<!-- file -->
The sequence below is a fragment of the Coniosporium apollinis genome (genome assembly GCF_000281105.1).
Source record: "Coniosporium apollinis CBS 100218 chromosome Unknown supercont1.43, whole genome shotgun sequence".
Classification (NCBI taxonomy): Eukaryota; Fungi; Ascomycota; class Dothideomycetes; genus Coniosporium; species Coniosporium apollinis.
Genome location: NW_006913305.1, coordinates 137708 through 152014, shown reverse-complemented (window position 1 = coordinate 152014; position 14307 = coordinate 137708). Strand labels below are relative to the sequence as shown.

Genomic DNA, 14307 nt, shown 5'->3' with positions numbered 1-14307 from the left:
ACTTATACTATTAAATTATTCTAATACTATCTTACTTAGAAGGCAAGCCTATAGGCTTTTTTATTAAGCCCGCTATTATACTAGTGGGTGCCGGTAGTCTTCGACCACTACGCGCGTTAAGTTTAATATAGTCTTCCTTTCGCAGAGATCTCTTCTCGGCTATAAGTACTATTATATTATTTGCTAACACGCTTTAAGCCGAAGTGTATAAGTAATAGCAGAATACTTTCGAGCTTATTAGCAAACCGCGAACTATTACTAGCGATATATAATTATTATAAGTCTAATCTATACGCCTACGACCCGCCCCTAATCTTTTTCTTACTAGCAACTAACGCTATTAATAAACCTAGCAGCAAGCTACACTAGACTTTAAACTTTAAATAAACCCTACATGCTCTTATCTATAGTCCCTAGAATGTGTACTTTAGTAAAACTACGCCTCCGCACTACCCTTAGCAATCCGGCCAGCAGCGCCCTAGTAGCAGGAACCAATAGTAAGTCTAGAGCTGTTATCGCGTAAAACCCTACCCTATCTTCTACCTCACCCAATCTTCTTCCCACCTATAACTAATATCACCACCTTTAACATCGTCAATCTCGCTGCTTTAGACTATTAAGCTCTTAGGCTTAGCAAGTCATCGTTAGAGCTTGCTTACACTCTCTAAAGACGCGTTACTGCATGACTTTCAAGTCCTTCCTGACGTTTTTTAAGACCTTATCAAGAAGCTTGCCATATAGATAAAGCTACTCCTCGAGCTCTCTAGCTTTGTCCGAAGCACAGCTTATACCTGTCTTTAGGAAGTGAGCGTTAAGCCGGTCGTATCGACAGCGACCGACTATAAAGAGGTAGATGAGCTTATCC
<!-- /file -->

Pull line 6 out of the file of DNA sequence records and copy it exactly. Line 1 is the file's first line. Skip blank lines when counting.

ACTTATACTATTAAATTATTCTAATACTATCTTACTTAGAAGGCAAGCCTATAGGCTTTTTTATTAAGCCCGCTATTATACTAGTGGGTGCCGGTAGTCTTCGACCACTACGCGCGTTAAGTTTAATATAGTCTTCCTTTCGCAGAGATCTCTTCTCGGCTATAAGTACTATTATATTATTTGCTAACACGCTTTAAGCCGAAGTGTATAAGTAATAGCAGAATACTTTCGAGCTTATTAGCAAACCGCGAACTATTACTAGCGATATATAATTATTATAAGTCTAATCTATACGCCTACGACCCGCCCCTAATCTTTTTCTTACTAGCAACTAACGCTATTAATAAACCTAGCAGCAAGCTACACTAGACTTTAAACTTTAAATAAACCCTACATGCTCTTATCTATAGTCCCTAGAATGTGTACTTTAGTAAAACTACGCCTCCGCACTACCCTTAGCAATCCGGCCAGCAGCGCCCTAGTAGCAGGAACCAATAGTAAGTCTAGAGCTGTTATCGCGTAAAACCCTACCCTATCTTCTACCTCACCCAATCTTCTTCCCACCTATAACTAATATCACCACCTTTAACATCGTCAATCTCGCTGCTTTAGACTATTAAGCTCTTAGGCTTAGCAAGTCATCGTTAGAGCTTGCTTACACTCTCTAAAGACGCGTTACTGCATGACTTTCAAGTCCTTCCTGACGTTTTTTAAGACCTTATCAAGAAGCTTGCCATATAGATAAAGCTACTCCTCGAGCTCTCTAGCTTTGTCCGAAGCACAGCTTATACCTGTCTTTAGGAAGTGAGCGTTAAGCCGGTCGTATCGACAGCGACCGACTATAAAGAGGTAGATGAGCTTATCC